Australia’s Likely New & Lost Jobs tion Po sta l struc or t/ Con Australia’s Likely New & Lost Jobs tion Po sta l struc or t/ Con % Tr % an 2. 2 7. 0 17. 9% Share of total basis W’Sale 1. 3% Retail 1. 4% sp rn. Health 1. 7% ec &R 6. 7% 3. 8% ts Ar Persona/ Other Services Utilities By Industry 5 years to F 2019 os elc a/T di Ins Me n. & % Fi 2. 8 3. 1% eal Est Rental/ R 3. 4% ality ospit Manufg. Mining 15% % Prof. & Tech Services 7. 1 on ati uc Ed 26% 59%. 10. 7% H Agric 23. 0% 7. 9% Govt Admin. & Safety New jobs 845, 000 Net new jobs 764, 000 Lost jobs 81, 000 Sources: ABS. IBISWorld, 02/07/14

The Services Environment The Services Environment

The New Age Virtual Corporation Traditional Structure New Structure Multi-layered Corporation Virtual Corporation Board, The New Age Virtual Corporation Traditional Structure New Structure Multi-layered Corporation Virtual Corporation Board, CEO and Top Management Head Office functions Middle Management Supervisors & Employees Mostly outsourced Implementers No Longer Mostly outsourced Required Coordinators & Operatives No Longer Required Mostly outsourced and /or franchised Functions provided back to company by firms in new (specialised) industries (e. g IT, personnel, legal, accounting, information, transport, cleaning etc. )

Business Outsourcing in the New Age Trucking v Road transport industry. Cleaning v v Business Outsourcing in the New Age Trucking v Road transport industry. Cleaning v v Office, factory, hotel etc. Laundry, work clothes. Canteens, Dining Rooms v Caterers. Maintenance v v v Painting. Engineering. Carpentry. Contract Mining Security v Security systems. v Surveillance services Personnel v v v Recruitment. Out placement. Training. Reception v Serviced offices. Accounting v v v Payroll, Invoicing, Share Registers Full contract accounting. Superannuation administration. Computing (ICT) v v v Software development & writing. Computer services (IT outsourcing) Cloud computing Property v v Property trusts, Property management Marketing v v Advertising, media buying Call Centres Distribution v Warehousing & Delivery Information & Planning v v Database services Strategic and Other Consulting Other v v Franchising Other functions and activities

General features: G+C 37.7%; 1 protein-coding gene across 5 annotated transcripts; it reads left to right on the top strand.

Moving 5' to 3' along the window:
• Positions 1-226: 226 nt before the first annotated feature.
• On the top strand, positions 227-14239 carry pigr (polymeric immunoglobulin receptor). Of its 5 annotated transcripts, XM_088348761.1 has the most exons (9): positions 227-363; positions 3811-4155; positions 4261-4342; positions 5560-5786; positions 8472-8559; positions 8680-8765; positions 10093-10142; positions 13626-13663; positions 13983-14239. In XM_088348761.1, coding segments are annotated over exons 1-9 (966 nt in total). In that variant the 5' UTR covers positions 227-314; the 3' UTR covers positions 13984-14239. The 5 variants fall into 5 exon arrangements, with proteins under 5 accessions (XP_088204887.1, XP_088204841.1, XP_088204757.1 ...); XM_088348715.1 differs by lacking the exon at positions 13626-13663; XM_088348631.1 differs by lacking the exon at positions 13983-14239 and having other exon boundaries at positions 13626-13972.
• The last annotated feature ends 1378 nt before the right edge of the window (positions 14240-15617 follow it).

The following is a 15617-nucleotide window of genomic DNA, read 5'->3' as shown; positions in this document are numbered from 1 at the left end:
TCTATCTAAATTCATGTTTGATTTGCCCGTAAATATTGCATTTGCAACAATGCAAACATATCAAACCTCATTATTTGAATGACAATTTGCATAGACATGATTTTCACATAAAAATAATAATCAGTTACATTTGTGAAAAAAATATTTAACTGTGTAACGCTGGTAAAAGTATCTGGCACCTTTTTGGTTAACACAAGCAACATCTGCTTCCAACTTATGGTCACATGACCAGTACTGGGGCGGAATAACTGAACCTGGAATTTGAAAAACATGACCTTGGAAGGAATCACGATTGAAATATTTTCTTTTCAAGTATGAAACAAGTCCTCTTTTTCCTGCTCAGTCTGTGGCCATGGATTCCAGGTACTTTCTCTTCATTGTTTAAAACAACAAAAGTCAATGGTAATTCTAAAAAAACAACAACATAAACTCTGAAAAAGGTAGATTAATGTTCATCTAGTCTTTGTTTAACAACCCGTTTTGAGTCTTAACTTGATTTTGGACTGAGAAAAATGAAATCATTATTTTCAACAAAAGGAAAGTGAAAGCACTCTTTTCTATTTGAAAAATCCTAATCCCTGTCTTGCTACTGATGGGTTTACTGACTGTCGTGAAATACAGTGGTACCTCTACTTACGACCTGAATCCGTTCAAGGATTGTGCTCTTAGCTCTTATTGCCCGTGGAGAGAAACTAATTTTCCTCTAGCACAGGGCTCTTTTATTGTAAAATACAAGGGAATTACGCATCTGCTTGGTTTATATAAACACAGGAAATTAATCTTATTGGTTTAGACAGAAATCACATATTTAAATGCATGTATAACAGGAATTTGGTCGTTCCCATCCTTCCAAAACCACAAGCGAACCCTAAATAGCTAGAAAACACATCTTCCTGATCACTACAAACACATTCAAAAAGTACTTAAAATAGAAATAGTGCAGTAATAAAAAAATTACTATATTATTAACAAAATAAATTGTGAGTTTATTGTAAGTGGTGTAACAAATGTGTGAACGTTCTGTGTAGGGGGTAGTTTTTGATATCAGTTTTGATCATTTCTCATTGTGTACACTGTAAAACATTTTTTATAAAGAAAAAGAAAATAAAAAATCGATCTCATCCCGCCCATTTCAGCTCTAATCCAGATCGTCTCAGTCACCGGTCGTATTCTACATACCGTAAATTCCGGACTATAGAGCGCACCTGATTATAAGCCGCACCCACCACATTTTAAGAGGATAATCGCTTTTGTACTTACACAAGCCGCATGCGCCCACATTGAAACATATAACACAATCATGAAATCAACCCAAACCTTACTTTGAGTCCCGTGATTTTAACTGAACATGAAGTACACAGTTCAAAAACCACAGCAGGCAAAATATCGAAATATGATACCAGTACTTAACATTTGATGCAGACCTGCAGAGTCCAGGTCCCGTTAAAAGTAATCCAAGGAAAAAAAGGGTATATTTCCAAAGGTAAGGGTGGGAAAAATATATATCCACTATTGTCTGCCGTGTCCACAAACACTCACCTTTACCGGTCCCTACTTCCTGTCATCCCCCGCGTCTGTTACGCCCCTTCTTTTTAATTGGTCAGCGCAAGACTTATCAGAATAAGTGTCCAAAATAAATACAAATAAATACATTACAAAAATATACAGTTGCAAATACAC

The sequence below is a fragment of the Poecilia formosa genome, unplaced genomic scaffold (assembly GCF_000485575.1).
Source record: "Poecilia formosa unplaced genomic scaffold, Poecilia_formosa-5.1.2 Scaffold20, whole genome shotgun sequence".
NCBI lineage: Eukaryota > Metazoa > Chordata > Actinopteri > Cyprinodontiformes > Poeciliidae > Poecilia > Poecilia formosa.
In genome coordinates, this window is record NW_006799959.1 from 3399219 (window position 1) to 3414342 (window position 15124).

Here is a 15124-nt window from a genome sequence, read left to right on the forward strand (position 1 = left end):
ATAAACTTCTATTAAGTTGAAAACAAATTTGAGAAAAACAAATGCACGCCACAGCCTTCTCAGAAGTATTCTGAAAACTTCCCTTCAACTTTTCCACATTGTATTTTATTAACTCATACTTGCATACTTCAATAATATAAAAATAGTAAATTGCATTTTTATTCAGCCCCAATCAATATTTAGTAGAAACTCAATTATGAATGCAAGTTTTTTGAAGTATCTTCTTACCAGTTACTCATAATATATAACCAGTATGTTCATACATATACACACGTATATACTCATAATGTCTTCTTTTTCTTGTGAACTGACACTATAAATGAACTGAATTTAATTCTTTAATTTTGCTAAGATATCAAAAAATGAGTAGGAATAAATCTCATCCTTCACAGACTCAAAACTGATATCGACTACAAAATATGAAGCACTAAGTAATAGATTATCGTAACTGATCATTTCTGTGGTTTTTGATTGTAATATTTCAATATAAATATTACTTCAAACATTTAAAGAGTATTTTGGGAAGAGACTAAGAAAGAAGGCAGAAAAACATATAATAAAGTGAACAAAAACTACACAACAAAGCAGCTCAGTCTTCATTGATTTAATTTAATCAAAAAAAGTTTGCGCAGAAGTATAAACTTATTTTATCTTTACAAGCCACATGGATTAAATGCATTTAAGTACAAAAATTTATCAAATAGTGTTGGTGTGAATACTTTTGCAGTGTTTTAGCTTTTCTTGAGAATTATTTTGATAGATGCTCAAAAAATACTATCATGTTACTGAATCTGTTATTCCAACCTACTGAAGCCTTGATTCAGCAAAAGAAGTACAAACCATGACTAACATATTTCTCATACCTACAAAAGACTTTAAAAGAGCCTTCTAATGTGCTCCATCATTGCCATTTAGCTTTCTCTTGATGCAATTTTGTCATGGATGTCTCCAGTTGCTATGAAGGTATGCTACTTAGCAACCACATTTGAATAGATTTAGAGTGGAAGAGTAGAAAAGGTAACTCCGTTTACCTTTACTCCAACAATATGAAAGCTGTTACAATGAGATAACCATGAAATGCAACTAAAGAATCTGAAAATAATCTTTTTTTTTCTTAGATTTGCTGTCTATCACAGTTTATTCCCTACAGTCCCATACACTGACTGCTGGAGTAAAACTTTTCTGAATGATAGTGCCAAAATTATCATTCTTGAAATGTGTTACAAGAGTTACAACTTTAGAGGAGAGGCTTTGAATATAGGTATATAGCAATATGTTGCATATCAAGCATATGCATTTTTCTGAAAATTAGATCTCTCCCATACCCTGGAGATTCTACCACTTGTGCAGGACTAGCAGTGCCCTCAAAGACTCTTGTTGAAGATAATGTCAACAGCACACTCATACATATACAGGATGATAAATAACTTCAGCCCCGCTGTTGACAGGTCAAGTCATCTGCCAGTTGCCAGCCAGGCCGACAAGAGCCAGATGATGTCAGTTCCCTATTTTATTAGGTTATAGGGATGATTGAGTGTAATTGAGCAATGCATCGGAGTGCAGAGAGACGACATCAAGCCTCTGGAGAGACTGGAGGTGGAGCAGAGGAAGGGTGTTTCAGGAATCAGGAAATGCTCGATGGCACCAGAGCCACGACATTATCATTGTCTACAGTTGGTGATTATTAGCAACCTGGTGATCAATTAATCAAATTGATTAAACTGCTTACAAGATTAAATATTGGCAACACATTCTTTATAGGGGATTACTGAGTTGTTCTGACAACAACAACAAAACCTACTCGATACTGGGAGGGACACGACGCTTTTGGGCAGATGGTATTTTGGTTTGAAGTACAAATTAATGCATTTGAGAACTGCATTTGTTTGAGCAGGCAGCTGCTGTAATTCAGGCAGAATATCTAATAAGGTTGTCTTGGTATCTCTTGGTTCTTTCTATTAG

The Finance Environment The Finance Environment

10 -year Government Bond Rate 1863 -2015 Average 1863 -2014: 5. 6% IBISWorld 06/01/15 10 -year Government Bond Rate 1863 -2015 Average 1863 -2014: 5. 6% IBISWorld 06/01/15

Indicator Lending Rates Australia F 1975 -2015 Interest Rate (%) Credit Cards Overdraft (small Indicator Lending Rates Australia F 1975 -2015 Interest Rate (%) Credit Cards Overdraft (small business, variable) Mortgage (standard bank) Year, ended June Source: IBISWorld/Reserve Bank

The All Ordinaries To 2015 (April) nd All Ordinaries Index Tre Actual Year, ended The All Ordinaries To 2015 (April) nd All Ordinaries Index Tre Actual Year, ended June IBISWorld/ASX 16/04/15

The Government Environment The Government Environment

Government Actions Needed And are they now being addressed? (Yes/No) 1. Balanced budgets, the Government Actions Needed And are they now being addressed? (Yes/No) 1. Balanced budgets, the first rule of good government No 2. Tax reform that includes GST and shifts taxes to spending Yes/No 3. IR reform that understands work and workers in the New Age No 4. Innovation, IP and productivity; and how to get them. No 5. Fully embrace the digital era for international competitiveness. No 6. Long range vision, especially our role in the Asia Pacific region Yes/No 7. Reduce subsidies going to yesterday’s industries that won’t survive Yes 8. Privatization of low-productivity government activities. Yes/No 9. Rational energy policy that includes carbon, nuclear power. No 10. Developing the top part of our continent (especially top ⅓) Yes/No